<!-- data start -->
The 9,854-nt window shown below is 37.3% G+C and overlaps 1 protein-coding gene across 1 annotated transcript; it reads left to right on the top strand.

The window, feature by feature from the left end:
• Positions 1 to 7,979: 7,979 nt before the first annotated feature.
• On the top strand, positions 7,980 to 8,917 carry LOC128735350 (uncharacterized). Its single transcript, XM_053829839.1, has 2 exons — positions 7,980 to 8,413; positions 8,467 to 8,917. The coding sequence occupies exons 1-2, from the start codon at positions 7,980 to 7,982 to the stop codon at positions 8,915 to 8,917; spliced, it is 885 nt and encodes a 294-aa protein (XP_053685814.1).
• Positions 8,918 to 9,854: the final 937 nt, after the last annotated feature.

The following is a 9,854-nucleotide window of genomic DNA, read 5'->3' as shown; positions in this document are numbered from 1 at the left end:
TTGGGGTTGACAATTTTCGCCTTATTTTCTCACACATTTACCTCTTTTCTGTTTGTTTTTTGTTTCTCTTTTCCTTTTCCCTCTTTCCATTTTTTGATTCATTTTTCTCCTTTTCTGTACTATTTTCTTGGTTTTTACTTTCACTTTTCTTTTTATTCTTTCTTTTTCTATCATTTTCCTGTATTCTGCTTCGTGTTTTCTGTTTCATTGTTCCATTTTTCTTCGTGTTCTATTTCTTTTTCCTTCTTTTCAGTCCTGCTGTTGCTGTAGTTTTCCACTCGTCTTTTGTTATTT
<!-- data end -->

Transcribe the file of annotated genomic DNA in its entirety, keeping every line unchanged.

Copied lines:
The 9,854-nt window shown below is 37.3% G+C and overlaps 1 protein-coding gene across 1 annotated transcript; it reads left to right on the top strand.

The window, feature by feature from the left end:
• Positions 1 to 7,979: 7,979 nt before the first annotated feature.
• On the top strand, positions 7,980 to 8,917 carry LOC128735350 (uncharacterized). Its single transcript, XM_053829839.1, has 2 exons — positions 7,980 to 8,413; positions 8,467 to 8,917. The coding sequence occupies exons 1-2, from the start codon at positions 7,980 to 7,982 to the stop codon at positions 8,915 to 8,917; spliced, it is 885 nt and encodes a 294-aa protein (XP_053685814.1).
• Positions 8,918 to 9,854: the final 937 nt, after the last annotated feature.

The following is a 9,854-nucleotide window of genomic DNA, read 5'->3' as shown; positions in this document are numbered from 1 at the left end:
TTGGGGTTGACAATTTTCGCCTTATTTTCTCACACATTTACCTCTTTTCTGTTTGTTTTTTGTTTCTCTTTTCCTTTTCCCTCTTTCCATTTTTTGATTCATTTTTCTCCTTTTCTGTACTATTTTCTTGGTTTTTACTTTCACTTTTCTTTTTATTCTTTCTTTTTCTATCATTTTCCTGTATTCTGCTTCGTGTTTTCTGTTTCATTGTTCCATTTTTCTTCGTGTTCTATTTCTTTTTCCTTCTTTTCAGTCCTGCTGTTGCTGTAGTTTTCCACTCGTCTTTTGTTATTT